This was originally written as a paper for an art history class in curation.
Last year, my birthday fell shortly before David Bowie Is, the “first retrospective of the extraordinary career of David Bowie,” closed its run at the Museum of Contemporary Art in Chicago. My wife surprised me with tickets to the long-sold-out show. We packed for a crash road trip, hopped into the car, and drove from Minneapolis to Chicago, listening our way with mounting excitement through the entire Bowie oeuvre during the 10-hour trip.
Viewing the exhibit was an overwhelming rush; the line to enter the museum had stretched around the block. The show was designed to hit attendees through multiple senses – as one walked through the space looking at objects, a location-sensitive headset would blast music or interview clips related to the object under view. The crowd itself – packed into the galleries as tightly as the fire marshals would allow – provided a constant buzz of energy as several rooms full of Bowie superfans communed with artifacts connected with the great man.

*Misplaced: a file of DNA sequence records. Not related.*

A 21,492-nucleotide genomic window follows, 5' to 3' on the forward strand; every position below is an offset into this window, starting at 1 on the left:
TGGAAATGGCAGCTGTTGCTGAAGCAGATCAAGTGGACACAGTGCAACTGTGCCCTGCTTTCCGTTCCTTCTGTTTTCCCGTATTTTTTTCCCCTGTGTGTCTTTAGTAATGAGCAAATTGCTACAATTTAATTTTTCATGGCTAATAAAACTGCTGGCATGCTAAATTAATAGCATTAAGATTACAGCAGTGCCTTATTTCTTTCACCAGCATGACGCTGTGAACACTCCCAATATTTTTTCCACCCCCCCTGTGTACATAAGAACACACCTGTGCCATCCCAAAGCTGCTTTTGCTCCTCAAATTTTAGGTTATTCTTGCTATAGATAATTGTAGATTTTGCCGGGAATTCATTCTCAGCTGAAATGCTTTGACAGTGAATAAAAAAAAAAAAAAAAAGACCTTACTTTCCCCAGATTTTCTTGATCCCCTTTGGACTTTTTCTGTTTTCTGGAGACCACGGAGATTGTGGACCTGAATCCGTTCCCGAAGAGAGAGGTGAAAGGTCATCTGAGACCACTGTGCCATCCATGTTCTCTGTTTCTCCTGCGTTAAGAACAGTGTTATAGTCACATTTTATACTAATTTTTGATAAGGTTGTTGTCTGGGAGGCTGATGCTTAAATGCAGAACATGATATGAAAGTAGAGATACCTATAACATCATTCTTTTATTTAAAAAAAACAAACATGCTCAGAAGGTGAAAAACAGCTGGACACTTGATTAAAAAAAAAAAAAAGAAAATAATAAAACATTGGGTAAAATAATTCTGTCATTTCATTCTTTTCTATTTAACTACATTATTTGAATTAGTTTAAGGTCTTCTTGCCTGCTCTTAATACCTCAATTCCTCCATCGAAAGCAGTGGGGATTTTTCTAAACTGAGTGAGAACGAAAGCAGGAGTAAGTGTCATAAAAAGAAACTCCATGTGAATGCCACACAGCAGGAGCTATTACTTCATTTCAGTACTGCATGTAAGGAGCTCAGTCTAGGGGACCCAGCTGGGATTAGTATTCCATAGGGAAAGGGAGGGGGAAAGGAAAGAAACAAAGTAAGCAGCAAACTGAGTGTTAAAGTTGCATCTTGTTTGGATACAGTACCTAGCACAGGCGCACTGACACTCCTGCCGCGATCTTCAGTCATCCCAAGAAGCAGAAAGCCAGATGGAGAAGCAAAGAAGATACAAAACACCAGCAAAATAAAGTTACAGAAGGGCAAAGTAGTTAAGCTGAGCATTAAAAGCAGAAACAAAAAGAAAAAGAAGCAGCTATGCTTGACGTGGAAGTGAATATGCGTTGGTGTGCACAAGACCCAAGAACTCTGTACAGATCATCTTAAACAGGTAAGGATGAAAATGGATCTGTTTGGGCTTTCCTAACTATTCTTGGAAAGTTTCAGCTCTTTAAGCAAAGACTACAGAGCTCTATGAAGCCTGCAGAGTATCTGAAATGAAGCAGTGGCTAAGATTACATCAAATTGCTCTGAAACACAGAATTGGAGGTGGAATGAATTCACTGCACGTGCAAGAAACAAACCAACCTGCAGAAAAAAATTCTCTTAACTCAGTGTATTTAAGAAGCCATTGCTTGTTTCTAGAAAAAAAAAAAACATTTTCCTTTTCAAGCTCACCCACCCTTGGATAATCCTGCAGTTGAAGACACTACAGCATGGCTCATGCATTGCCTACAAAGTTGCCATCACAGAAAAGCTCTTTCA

We left the exhibit exhausted and happily dazed. But on the drive back to Minneapolis, questions started to bubble up as we talked it over. What had we learned in that exhibit? It didn’t really seem like we’d gotten much in the way of new information. The experience had been intense and fun, but had there been an intellectual point? Had the whole thing really been an enjoyable but ultimately empty wallow in pop idolatry? As months passed and the undigested bolus of David Bowie Is lingered in my head, a slow, slinking surety settled in that it had all been a lot of sound and fury, signifying nothing.